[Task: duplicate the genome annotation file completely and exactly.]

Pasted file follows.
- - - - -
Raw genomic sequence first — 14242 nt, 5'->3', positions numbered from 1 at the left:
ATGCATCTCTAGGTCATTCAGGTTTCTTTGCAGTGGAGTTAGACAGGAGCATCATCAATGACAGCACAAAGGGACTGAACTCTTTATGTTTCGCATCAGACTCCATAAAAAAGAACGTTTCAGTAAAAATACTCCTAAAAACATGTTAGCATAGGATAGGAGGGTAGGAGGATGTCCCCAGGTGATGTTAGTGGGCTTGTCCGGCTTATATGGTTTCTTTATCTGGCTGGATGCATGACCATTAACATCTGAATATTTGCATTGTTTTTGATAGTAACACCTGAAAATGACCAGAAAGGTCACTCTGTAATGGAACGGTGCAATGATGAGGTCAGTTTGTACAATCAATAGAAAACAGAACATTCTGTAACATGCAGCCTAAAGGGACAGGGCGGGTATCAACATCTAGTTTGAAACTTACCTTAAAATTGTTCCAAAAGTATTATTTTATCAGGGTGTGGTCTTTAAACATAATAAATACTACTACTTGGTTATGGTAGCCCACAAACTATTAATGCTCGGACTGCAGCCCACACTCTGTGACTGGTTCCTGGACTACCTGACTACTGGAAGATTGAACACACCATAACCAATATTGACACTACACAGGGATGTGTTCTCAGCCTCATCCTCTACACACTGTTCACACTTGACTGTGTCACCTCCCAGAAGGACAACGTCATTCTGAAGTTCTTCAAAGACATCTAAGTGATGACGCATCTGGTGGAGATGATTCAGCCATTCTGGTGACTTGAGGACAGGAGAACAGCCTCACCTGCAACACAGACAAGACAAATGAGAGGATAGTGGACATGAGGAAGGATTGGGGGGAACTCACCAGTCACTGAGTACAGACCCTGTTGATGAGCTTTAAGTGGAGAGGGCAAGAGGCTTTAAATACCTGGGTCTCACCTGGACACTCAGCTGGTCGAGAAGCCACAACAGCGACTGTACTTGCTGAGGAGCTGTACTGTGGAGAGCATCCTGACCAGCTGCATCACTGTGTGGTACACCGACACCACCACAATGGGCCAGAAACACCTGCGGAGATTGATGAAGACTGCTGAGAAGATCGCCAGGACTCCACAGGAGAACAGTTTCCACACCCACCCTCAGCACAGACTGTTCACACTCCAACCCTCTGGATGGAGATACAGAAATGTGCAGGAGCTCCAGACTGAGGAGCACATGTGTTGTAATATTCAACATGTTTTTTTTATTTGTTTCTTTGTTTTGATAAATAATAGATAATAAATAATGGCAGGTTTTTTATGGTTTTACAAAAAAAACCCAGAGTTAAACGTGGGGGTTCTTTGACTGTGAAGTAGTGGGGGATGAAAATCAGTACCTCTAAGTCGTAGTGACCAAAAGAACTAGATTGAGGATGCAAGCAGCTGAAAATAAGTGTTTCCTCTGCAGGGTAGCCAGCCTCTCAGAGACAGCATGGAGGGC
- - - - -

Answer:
Raw genomic sequence first — 14242 nt, 5'->3', positions numbered from 1 at the left:
ATGCATCTCTAGGTCATTCAGGTTTCTTTGCAGTGGAGTTAGACAGGAGCATCATCAATGACAGCACAAAGGGACTGAACTCTTTATGTTTCGCATCAGACTCCATAAAAAAGAACGTTTCAGTAAAAATACTCCTAAAAACATGTTAGCATAGGATAGGAGGGTAGGAGGATGTCCCCAGGTGATGTTAGTGGGCTTGTCCGGCTTATATGGTTTCTTTATCTGGCTGGATGCATGACCATTAACATCTGAATATTTGCATTGTTTTTGATAGTAACACCTGAAAATGACCAGAAAGGTCACTCTGTAATGGAACGGTGCAATGATGAGGTCAGTTTGTACAATCAATAGAAAACAGAACATTCTGTAACATGCAGCCTAAAGGGACAGGGCGGGTATCAACATCTAGTTTGAAACTTACCTTAAAATTGTTCCAAAAGTATTATTTTATCAGGGTGTGGTCTTTAAACATAATAAATACTACTACTTGGTTATGGTAGCCCACAAACTATTAATGCTCGGACTGCAGCCCACACTCTGTGACTGGTTCCTGGACTACCTGACTACTGGAAGATTGAACACACCATAACCAATATTGACACTACACAGGGATGTGTTCTCAGCCTCATCCTCTACACACTGTTCACACTTGACTGTGTCACCTCCCAGAAGGACAACGTCATTCTGAAGTTCTTCAAAGACATCTAAGTGATGACGCATCTGGTGGAGATGATTCAGCCATTCTGGTGACTTGAGGACAGGAGAACAGCCTCACCTGCAACACAGACAAGACAAATGAGAGGATAGTGGACATGAGGAAGGATTGGGGGGAACTCACCAGTCACTGAGTACAGACCCTGTTGATGAGCTTTAAGTGGAGAGGGCAAGAGGCTTTAAATACCTGGGTCTCACCTGGACACTCAGCTGGTCGAGAAGCCACAACAGCGACTGTACTTGCTGAGGAGCTGTACTGTGGAGAGCATCCTGACCAGCTGCATCACTGTGTGGTACACCGACACCACCACAATGGGCCAGAAACACCTGCGGAGATTGATGAAGACTGCTGAGAAGATCGCCAGGACTCCACAGGAGAACAGTTTCCACACCCACCCTCAGCACAGACTGTTCACACTCCAACCCTCTGGATGGAGATACAGAAATGTGCAGGAGCTCCAGACTGAGGAGCACATGTGTTGTAATATTCAACATGTTTTTTTTATTTGTTTCTTTGTTTTGATAAATAATAGATAATAAATAATGGCAGGTTTTTTATGGTTTTACAAAAAAAACCCAGAGTTAAACGTGGGGGTTCTTTGACTGTGAAGTAGTGGGGGATGAAAATCAGTACCTCTAAGTCGTAGTGACCAAAAGAACTAGATTGAGGATGCAAGCAGCTGAAAATAAGTGTTTCCTCTGCAGGGTAGCCAGCCTCTCAGAGACAGCATGGAGGGC